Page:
A Conceptual Model of National Public Projects Implementation Systems


Stanisław Gasik

Vistula University

Warsaw, Poland


Many countries have established practices of public projects governance and management which they systematically apply. These practices can be grouped into three well-defined, interrelated territories: Execution, Governance and Development. Each territory consists of functional areas. The Execution Territory consists of The Portfolio Management Area, Project Management Area, Actors Management Area, and Stakeholder Engagement Area. The Governance Territory consists of a single Governance Area, and the Development Territory similarly consists of just one Development Area. These Territories, Areas together with institutions, organizational units and other entities interrelate one with another and together constitute National Public Projects Implementation System (NPPIS). This paper presents conceptual model of NPPIS created on the basis of analysis of public projects governance and management solutions from over 70 countries all over the world. The model contributes theoretically to the knowledge of public projects. As projects are the main tool of public administration, it also contributes to countries’ economical development.

Key words: public administration, project management, National Public Projects Implementation System

JEL code: H110 Structure, Scope, and Performance of Government


A public project is a project executed by a public administration or with the participation of a public administration, or implemented with the involvement of funds from the budget of such an administration.

Public projects account for a growing portion of expenditure in most countries of the world. Turner et al. (2010) estimate that about one-third of the global gross domestic product ($16 trillion) is generated by projects. Public projects, like investments in road infrastructure or information technology often consume large budgets. The number of publications devoted to public projects management, as well as the growing budgets they involve, point to increasing interest in this type of projects. One can easily find hundreds of pages describing specific solutions for public projects implementation online, with some of them cited in the references section of this article. It is evident that the importance of public projects is growing rapidly. However, to date there exists no consistent model for public projects management. This paper aims to propose a conceptual framework that addresses this gap.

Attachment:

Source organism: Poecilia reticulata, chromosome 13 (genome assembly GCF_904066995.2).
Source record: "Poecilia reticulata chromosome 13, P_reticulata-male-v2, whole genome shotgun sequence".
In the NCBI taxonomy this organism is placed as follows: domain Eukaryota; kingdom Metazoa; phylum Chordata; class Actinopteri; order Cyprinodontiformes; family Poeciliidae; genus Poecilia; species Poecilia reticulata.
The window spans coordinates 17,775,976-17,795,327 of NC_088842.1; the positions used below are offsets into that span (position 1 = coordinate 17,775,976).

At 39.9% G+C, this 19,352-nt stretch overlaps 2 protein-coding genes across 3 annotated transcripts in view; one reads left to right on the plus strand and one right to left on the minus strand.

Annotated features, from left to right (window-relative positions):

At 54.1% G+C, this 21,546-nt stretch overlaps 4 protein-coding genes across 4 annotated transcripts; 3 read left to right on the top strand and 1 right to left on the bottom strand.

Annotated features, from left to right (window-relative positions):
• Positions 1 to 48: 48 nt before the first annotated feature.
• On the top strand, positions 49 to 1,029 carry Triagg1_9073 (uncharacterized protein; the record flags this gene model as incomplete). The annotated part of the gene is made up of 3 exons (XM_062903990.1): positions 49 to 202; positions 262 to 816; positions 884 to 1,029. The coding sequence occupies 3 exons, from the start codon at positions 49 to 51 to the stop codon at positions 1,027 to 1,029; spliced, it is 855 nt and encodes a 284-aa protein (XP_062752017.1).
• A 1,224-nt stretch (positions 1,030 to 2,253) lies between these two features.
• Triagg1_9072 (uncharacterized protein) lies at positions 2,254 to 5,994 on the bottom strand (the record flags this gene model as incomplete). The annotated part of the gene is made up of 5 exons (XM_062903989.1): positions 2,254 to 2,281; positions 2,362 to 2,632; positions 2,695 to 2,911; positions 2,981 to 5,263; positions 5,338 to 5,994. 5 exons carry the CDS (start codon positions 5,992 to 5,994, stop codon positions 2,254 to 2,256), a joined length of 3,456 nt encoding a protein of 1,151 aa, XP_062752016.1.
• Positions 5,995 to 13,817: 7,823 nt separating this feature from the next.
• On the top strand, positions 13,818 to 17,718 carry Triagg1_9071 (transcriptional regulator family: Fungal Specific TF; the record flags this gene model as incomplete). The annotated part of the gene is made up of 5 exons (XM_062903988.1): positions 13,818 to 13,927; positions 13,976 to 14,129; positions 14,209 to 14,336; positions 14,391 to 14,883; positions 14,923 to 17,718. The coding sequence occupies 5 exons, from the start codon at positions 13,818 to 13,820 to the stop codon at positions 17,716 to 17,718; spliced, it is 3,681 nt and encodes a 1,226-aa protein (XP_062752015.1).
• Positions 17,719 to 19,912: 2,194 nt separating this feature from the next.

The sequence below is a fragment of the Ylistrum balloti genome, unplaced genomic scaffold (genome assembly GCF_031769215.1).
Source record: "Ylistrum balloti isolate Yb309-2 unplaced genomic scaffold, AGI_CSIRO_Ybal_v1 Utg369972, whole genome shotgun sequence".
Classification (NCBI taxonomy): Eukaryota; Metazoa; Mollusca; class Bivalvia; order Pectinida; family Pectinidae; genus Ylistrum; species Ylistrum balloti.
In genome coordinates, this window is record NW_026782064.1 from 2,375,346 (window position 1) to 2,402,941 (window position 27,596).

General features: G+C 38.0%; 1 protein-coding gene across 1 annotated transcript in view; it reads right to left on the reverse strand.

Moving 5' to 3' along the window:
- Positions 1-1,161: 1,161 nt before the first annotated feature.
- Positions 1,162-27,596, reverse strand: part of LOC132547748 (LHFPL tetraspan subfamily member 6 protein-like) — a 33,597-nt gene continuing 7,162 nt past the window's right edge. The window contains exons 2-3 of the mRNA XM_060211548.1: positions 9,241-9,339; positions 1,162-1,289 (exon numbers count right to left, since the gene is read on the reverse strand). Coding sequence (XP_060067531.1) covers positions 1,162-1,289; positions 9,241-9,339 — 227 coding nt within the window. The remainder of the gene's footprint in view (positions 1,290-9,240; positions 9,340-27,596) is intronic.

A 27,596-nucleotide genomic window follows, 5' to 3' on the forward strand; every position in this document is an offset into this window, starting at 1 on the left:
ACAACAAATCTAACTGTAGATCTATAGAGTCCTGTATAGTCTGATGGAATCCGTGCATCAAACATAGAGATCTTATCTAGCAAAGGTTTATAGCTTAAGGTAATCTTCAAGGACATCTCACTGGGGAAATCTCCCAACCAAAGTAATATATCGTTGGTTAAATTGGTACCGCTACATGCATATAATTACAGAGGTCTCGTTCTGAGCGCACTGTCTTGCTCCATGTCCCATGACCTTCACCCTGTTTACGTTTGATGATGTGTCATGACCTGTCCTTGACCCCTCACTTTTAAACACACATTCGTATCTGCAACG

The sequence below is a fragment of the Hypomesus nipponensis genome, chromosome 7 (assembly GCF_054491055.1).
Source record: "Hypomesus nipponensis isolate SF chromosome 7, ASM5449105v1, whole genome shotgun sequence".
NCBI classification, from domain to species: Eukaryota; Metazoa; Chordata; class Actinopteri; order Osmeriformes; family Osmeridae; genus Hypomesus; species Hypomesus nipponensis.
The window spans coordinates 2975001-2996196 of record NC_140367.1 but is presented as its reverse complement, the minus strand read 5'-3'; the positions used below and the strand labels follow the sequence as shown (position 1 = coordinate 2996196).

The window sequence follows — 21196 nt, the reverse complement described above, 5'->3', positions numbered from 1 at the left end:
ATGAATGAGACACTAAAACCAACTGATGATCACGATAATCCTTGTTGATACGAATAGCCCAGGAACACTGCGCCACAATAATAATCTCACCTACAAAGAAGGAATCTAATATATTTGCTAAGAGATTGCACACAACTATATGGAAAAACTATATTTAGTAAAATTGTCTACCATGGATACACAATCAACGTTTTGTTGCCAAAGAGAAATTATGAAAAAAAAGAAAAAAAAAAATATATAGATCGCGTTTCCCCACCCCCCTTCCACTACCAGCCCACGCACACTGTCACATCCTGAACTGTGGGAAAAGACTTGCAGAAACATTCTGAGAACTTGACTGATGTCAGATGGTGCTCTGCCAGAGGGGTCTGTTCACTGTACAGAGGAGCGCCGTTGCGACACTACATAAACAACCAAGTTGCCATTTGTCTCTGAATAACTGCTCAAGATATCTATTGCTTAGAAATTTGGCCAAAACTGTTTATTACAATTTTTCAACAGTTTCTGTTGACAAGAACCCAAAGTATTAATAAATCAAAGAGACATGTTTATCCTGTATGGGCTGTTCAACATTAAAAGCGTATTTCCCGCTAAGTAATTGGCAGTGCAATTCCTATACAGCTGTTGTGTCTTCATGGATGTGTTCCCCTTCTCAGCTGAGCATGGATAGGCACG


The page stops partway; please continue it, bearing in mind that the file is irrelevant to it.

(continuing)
The paper elaborates on, and further develops the concept of National Public Projects Implementation System (NPPIS) defined by Gasik (2014), who defined basic areas of public projects management and governance.

The research, on which the paper is based, consisted of three key stages. First, the literature and Internet resources published by institutions and organizational units responsible for public projects were analyzed, resulting with data collection from over 70 countries. At the second stage, a survey was conducted amongst people engaged in public projects management, with 512 respondents from over 60 countries.

The research, on which the paper is based, started from the review of literature and internet resources published by institutions and organizational units responsible for public projects management. More than 70 countries were analyzed at this stage. The third phase of the research consisted of face-to-face interviews with 36 public project actors from 6 countries (United States, Australia, Brazil, Canada, Argentina, and Poland). One of the goals of both the survey and the interviews was triangulation of data collected in the first phase of the project by the Internet review, i.e. verification whether earlier identified practices are really performed and beneficiary for project goals. The other goal of interviews was gaining deeper knowledge of public project implementation practices.


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Editor’s note: Second Editions are previously published papers that have continued relevance in today’s project management world, or which were originally published in conference proceedings or in a language other than English.  Original publication acknowledged; authors retain copyright.  This paper was originally presented at the 5th Scientific Conference on Project Management in the Baltic States, University of Latvia, April 2016.  It is republished here with the permission of the author and conference organizers.



About the Author

Stanislaw Gasik

Warsaw, Poland


Dr. Stanisław Gasik, PMP is an adjunct professor at Vistula University in Warsaw, Poland. He holds M. Sc. in mathematics and Ph. D. in organization sciences (with specialty on project management), both from University of Warsaw. Stanisław has over 20 years of experience in project management, consulting, teaching and implementing PM organizational solutions. He has lectured at global PMI and IPMA congresses and other conferences. He was a significant contributor to PMI’s PMBOK® Guide and PMI Standard for Program Management and contributed to other PMI standards. His professional and research interests include public projects, portfolio management, project management maturity, and project knowledge management. He may be contacted at [email protected] or [email protected]